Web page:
Drafting Commercial Leases in 2017: Growing Complexity


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“Learning concepts and dangers from the litigation of such transactional documents and from real malpractice cases is professionally essential...”

Drafting Commercial Leases in 2017: Growing Complexity
By John Busey Wood

The fundamental and critical building blocks of value for most commercial real estate are the property commercial leases. Rarely are investment properties or owner developed and operated properties valued for transfer, investment or financing on their brick and mortar components. So it is not a surprise that designing lease forms, negotiating and implementing leasing programs, and maintaining vigilant compliance monitoring are all essential for investors in real estate. It follows that such foundational concepts are equally essential and critical for those businesses occupying leased commercial space. Just as income from leases is sophisticated and multidimensional, so too is the understanding of the full and complete occupancy costs and risks that are attendant to a tenant's lease agreement.

Commercial leases have grown over the last four decades from small demising contracts to over 300 pages of owner cost, maintenance, compliance, and risk transfer and have become the obligations of the tenant occupant. Not all of these transfers of costs and obligations are apparent, but when they are understood, they can be cost/price analyzed to evaluate the true long term occupancy costs of space. These costs, obligations, and risk analytics become apparent when viewed from working knowledge and transactional experience. Such knowledge and transactional experience can be obtained over time by practicing in the area, as well as by reading and obtaining commentary and analytics on real transactional documents and forms that have been drafted and tested by experts in the commercial real estate field. Gaining access to such transactions and forms as well as creator tips and commentary is a rare gift. However, learning concepts and dangers from the litigation of such transactional documents and from real malpractice cases is professionally essential.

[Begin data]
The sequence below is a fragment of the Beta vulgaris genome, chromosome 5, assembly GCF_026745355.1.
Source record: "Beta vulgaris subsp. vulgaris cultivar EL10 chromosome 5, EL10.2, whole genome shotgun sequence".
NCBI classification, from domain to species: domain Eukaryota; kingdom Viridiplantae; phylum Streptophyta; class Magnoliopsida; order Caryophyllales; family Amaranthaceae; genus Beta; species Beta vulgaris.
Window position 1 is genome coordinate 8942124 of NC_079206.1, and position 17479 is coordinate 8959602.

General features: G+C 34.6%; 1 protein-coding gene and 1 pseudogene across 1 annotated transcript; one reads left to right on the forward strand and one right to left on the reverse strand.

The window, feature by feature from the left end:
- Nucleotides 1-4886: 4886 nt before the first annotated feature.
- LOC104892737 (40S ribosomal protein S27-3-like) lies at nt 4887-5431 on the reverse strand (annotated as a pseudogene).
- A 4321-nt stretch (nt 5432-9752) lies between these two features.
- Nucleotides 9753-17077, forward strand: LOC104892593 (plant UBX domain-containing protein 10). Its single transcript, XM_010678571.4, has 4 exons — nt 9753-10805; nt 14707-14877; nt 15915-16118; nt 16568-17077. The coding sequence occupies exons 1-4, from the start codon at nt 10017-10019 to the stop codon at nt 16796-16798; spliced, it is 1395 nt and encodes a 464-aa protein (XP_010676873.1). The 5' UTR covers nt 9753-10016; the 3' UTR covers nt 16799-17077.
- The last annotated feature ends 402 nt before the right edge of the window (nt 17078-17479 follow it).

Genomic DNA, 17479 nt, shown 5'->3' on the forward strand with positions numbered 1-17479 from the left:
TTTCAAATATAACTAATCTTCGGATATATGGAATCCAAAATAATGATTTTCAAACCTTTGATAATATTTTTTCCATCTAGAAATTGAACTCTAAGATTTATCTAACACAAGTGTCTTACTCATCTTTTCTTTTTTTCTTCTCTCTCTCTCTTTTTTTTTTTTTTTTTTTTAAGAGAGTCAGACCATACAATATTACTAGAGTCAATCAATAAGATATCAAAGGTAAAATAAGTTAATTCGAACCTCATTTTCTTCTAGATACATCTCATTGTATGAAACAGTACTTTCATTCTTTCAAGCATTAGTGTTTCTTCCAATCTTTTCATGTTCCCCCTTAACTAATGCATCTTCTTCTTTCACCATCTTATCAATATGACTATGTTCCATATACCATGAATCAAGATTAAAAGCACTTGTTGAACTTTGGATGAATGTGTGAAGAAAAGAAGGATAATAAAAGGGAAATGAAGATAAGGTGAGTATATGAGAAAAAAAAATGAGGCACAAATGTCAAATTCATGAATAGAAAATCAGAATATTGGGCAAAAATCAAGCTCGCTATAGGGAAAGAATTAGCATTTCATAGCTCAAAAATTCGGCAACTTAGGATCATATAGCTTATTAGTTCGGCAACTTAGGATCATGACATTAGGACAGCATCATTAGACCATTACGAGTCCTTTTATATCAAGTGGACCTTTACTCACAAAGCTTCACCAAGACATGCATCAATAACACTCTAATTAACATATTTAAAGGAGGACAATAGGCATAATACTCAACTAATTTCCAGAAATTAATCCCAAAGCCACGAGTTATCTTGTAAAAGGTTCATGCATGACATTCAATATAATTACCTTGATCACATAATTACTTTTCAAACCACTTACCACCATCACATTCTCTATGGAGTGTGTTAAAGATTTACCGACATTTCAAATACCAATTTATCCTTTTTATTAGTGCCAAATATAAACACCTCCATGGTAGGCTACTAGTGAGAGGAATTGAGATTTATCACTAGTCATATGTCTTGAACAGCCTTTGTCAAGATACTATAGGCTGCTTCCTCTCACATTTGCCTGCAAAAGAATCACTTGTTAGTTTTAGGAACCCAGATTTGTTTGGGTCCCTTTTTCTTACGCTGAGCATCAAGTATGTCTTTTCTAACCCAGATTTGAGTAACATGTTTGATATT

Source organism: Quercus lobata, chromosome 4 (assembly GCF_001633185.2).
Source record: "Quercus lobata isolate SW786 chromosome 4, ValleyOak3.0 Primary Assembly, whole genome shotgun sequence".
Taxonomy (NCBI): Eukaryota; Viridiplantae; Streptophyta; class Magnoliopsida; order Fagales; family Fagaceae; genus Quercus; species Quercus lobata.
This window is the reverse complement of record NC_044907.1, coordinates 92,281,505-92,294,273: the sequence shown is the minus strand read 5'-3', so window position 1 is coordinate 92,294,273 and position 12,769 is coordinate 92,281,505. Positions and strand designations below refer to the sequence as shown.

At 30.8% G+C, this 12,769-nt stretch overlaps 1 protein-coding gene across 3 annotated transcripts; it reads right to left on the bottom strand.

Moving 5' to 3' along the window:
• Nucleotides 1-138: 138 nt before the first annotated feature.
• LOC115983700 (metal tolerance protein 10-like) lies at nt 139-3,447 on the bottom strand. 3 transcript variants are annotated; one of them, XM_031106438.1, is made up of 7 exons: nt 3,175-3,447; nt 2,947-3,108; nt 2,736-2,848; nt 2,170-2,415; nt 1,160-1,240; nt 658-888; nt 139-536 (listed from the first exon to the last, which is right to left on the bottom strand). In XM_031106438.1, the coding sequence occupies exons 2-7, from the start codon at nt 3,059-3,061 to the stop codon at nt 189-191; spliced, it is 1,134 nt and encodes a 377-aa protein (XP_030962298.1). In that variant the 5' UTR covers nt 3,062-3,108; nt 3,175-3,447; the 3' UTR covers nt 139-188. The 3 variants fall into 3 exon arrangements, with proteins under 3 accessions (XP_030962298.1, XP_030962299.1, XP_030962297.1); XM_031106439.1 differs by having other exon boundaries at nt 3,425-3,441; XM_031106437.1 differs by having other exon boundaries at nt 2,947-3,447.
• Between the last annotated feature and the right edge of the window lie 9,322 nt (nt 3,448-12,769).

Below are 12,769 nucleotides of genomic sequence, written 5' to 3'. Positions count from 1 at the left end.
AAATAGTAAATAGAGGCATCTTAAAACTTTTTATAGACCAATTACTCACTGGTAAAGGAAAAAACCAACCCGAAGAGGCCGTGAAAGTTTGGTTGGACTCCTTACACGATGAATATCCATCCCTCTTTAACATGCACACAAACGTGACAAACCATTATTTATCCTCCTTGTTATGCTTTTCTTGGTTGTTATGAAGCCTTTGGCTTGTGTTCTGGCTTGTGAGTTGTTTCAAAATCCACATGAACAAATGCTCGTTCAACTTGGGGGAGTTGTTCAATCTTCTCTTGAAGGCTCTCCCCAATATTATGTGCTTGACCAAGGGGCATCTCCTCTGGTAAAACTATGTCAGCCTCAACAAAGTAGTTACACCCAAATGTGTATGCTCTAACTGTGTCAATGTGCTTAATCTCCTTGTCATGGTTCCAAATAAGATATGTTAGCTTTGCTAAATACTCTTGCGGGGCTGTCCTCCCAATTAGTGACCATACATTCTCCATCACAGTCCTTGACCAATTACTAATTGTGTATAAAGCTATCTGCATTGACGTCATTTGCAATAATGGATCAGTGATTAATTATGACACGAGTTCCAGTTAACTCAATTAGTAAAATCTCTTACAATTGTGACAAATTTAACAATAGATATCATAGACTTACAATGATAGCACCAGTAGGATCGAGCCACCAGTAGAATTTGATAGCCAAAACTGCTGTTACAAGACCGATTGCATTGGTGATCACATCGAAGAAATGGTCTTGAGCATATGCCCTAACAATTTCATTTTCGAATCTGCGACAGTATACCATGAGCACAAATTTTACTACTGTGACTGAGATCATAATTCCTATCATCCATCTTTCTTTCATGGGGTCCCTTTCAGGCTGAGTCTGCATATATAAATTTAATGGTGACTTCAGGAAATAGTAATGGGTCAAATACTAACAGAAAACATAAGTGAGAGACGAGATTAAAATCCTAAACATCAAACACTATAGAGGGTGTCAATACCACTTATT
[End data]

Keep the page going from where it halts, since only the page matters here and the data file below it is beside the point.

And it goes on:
The Killer Lease: Theft by Lease
Long term commercial leases are replete with costly and risky surprises within the text, as well as important items omitted from the text. Commercial leases have evolved in the United States and principally in New York City for over 400 years, beginning in the Dutch Colony days, and have been nurtured in a legal and business environment of caveat emptor—they have been completely unregulated or refereed. The result has involved some of the most creative stripping of profits known to man, as a result of the language used. Layers of definitions and mixed professional disciplines, together with a mismatch of standards of cash flows, tax treatments, and accounting terminology to make lease language sound nice and feel good, actually rip the financial heart out of tenants. It is truly the extreme sport of multi-dimensional theft by lease.

Lease forms over the last forty years have not gotten shorter or fairer in the slightest bit. Value, costs, and risk can be found in the small print and it is truly the case that one of the hardest things for the human brain to identify is "what is missing in the text or formulae.” However, this work will result in the savings of multiples of its cost, as it will guide you through the process of the evaluation and accommodation of the difficult task of living with commercial leases.

For almost twenty-five years, Negotiating and Drafting Office Leases, authored by John Busey Wood and Alan M. Di Sciullo, has provided the investment, operating, legal, accounting, and brokerage communities in depth research, form analytics and transactional evaluations, as well as current topics and malpractice awareness. In 1994, author James Busey Wood was named "the father of the modern Killer Form of Lease" by the Wall Street Journal.

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